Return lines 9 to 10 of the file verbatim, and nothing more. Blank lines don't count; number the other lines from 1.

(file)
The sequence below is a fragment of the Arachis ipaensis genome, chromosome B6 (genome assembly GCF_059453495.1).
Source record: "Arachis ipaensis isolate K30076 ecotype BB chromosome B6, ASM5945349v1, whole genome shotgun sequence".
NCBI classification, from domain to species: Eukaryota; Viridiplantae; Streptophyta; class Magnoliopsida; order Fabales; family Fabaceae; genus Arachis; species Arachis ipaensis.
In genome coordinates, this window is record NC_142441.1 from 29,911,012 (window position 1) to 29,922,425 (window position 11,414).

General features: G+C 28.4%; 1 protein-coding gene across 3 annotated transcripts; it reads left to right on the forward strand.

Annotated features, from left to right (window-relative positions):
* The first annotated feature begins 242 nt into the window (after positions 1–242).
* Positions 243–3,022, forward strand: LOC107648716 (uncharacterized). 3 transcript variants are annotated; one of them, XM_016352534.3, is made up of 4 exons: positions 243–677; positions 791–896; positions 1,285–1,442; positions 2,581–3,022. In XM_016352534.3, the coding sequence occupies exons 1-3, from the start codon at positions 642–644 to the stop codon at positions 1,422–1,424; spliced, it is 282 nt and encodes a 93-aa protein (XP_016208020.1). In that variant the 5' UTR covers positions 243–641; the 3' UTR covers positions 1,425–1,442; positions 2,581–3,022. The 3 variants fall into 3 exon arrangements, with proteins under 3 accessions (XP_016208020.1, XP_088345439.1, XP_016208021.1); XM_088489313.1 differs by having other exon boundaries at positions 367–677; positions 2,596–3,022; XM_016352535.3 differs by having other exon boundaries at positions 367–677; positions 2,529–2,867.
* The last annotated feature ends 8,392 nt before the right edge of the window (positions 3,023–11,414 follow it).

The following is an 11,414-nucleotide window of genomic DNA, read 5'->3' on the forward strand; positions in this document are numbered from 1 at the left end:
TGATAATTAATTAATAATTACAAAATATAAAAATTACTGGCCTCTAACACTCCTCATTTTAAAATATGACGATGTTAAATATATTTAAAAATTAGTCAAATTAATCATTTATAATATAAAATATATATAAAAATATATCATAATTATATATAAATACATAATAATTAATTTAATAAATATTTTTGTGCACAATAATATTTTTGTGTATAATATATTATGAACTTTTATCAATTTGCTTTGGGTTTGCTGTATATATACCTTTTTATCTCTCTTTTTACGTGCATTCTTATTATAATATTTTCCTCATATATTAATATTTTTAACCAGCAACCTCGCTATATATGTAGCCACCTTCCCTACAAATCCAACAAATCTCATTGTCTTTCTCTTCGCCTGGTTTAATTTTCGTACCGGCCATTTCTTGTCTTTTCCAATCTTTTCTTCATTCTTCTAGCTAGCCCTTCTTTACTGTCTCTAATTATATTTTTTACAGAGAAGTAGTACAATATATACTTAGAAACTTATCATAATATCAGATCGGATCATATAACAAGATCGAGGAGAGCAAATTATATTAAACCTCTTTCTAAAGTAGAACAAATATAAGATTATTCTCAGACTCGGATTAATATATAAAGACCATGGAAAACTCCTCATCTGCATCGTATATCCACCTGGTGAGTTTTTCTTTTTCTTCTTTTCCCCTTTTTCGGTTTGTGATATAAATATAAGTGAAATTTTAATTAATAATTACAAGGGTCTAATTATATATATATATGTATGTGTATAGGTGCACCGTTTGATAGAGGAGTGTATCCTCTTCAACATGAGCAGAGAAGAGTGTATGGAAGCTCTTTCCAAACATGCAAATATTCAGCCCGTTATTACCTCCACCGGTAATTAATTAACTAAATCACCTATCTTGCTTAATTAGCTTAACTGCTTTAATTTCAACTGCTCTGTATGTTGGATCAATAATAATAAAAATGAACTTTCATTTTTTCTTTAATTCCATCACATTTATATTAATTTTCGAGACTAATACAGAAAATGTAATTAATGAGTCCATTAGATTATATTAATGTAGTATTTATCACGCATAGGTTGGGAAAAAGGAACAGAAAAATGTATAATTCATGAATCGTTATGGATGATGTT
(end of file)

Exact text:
* The last annotated feature ends 8,392 nt before the right edge of the window (positions 3,023–11,414 follow it).

The following is an 11,414-nucleotide window of genomic DNA, read 5'->3' on the forward strand; positions in this document are numbered from 1 at the left end: